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  2. Intel shows off the Core i9-9900KS, the first CPU with all eight cores running at 5GHz by Rich Woods Computex 2019 kicks off this week, and Intel has some teasers for the things it will be showing off. This includes the Core i9-9900KS, a new special edition CPU that's designed for gamers. The company says that it's the first CPU to have all eight cores running at a turbo frequency of 5GHz. The Core i9-9900KS is certainly a beast of a CPU, although Intel didn't say much else about it, only that it's now the best gaming chip that's available. Obviously, it's not entirely different from the Core i9-9900K, so it's a 14nm processor that's built on the Coffee Lake architecture. Intel also talked a bit about Ice Lake, the codename for its next-gen CPUs, built on a 10nm process. As we already knew, it will include Gen11 graphics, although Intel says that it will have nearly double the performance of Gen 9 graphics. The firm also said that this will be the first integrated graphics solution to offer variable rate shading. Intel announced the Sunny Cove core architecture back in December, and with Ice Lake, it's combined with the Gen11 graphics. Just like with eighth-gen chips, the processor family will have Wi-Fi 6 built in; however, it will finally include built-in Thunderbolt 3. The company has a lot more to talk about at Computex, so stay tuned. If you're not in Taipei, you can watch it in the wee hours of Monday morning.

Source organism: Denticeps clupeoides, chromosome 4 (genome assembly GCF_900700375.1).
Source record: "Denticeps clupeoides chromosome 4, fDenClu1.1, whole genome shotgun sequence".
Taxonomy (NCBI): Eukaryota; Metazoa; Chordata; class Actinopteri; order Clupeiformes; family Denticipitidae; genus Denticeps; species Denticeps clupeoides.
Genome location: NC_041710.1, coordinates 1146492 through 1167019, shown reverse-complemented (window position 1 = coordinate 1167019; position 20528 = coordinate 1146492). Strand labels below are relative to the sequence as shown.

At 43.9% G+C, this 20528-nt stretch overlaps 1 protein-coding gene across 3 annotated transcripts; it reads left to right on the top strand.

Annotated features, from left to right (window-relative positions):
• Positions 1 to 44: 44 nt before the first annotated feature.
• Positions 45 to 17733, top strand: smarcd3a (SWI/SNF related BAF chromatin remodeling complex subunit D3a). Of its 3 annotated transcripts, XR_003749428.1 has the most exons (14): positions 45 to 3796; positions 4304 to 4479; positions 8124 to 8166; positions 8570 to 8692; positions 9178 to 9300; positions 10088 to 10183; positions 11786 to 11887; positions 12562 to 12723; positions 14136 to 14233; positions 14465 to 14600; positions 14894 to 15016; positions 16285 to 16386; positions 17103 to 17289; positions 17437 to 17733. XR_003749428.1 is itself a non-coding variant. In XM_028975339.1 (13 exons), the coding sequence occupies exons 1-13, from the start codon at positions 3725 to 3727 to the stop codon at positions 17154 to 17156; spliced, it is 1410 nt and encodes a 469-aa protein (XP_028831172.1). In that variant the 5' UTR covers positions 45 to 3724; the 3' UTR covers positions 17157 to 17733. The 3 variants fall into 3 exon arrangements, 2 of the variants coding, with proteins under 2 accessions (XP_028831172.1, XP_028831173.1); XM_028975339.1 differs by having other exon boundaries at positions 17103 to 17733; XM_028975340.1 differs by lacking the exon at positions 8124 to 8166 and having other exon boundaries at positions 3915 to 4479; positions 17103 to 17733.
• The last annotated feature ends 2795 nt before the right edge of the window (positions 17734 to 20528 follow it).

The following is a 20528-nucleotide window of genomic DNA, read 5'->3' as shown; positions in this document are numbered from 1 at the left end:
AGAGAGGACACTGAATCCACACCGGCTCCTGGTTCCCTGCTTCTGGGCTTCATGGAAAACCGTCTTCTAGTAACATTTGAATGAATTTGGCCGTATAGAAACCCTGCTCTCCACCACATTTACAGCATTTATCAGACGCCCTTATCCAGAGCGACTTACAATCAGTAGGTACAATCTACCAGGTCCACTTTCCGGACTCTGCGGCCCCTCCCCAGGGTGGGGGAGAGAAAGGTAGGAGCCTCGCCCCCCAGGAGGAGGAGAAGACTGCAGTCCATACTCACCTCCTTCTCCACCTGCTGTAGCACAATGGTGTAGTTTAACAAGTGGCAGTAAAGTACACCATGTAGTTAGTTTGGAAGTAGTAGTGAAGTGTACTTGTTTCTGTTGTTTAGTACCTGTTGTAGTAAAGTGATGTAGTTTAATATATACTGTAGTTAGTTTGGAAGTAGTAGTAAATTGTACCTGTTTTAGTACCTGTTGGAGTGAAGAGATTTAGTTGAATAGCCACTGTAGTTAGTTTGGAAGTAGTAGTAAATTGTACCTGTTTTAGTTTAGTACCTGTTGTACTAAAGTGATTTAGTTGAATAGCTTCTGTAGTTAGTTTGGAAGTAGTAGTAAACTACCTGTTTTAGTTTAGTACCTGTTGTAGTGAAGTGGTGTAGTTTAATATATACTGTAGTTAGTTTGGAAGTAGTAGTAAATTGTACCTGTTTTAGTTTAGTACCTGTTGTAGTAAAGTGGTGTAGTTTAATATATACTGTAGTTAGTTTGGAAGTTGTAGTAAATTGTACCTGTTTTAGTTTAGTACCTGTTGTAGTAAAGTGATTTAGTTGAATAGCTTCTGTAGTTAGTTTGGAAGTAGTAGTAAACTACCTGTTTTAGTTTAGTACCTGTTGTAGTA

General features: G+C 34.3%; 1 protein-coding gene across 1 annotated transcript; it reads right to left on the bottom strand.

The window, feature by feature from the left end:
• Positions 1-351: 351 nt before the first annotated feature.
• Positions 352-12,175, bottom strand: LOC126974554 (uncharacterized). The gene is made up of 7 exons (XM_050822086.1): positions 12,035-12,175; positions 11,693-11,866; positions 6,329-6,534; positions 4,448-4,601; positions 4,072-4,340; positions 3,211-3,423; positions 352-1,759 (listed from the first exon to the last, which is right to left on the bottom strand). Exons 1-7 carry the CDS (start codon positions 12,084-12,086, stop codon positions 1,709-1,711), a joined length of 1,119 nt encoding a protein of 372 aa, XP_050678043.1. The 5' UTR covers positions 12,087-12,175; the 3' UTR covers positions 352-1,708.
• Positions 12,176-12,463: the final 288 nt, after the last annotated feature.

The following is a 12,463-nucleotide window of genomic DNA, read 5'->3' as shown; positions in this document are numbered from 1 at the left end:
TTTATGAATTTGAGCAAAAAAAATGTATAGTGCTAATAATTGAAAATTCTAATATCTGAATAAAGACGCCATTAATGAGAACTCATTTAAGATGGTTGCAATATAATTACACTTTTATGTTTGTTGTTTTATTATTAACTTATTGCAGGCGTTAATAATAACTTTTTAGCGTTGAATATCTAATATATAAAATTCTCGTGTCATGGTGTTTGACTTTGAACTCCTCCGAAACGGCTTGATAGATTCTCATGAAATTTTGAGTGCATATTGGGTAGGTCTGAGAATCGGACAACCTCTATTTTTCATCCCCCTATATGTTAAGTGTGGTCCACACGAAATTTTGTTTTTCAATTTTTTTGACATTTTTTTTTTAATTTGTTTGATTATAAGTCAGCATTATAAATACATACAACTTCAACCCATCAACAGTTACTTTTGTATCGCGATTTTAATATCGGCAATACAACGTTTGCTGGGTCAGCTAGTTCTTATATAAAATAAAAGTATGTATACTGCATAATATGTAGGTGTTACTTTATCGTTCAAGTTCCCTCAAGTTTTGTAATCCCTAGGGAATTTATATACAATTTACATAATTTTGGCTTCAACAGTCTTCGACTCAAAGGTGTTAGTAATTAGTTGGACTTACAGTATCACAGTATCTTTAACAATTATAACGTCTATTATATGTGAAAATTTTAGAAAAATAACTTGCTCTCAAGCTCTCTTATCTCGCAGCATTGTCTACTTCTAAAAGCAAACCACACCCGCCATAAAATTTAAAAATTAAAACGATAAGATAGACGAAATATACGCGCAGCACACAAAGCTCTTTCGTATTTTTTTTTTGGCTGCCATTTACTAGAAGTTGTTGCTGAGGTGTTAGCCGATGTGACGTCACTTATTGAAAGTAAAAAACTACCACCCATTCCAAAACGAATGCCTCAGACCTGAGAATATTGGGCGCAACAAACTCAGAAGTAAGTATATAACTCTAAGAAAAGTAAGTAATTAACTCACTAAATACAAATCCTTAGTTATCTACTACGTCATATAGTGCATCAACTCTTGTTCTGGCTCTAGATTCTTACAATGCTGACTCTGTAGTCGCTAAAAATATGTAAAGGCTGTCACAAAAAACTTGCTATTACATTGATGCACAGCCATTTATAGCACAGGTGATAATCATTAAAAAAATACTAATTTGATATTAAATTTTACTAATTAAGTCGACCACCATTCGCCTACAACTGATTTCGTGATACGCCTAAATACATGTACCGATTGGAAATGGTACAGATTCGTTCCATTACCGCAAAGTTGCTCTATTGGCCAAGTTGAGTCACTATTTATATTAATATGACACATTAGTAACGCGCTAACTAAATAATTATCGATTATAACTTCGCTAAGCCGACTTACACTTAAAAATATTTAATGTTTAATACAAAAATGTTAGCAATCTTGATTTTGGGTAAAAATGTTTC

3. I find it amusing that they couldn't manage to roll out all the update office icons at once and are still updating one or two months apart from each other. By the time they finish, they'll be starting the process all over again.
  4. Solid Knight

    Best Buy cancels all pre-orders for Samsung's Galaxy Fold

    The technology doesn't seem there yet. It's too expensive, too bulky, and doesn't solve a problem people are having.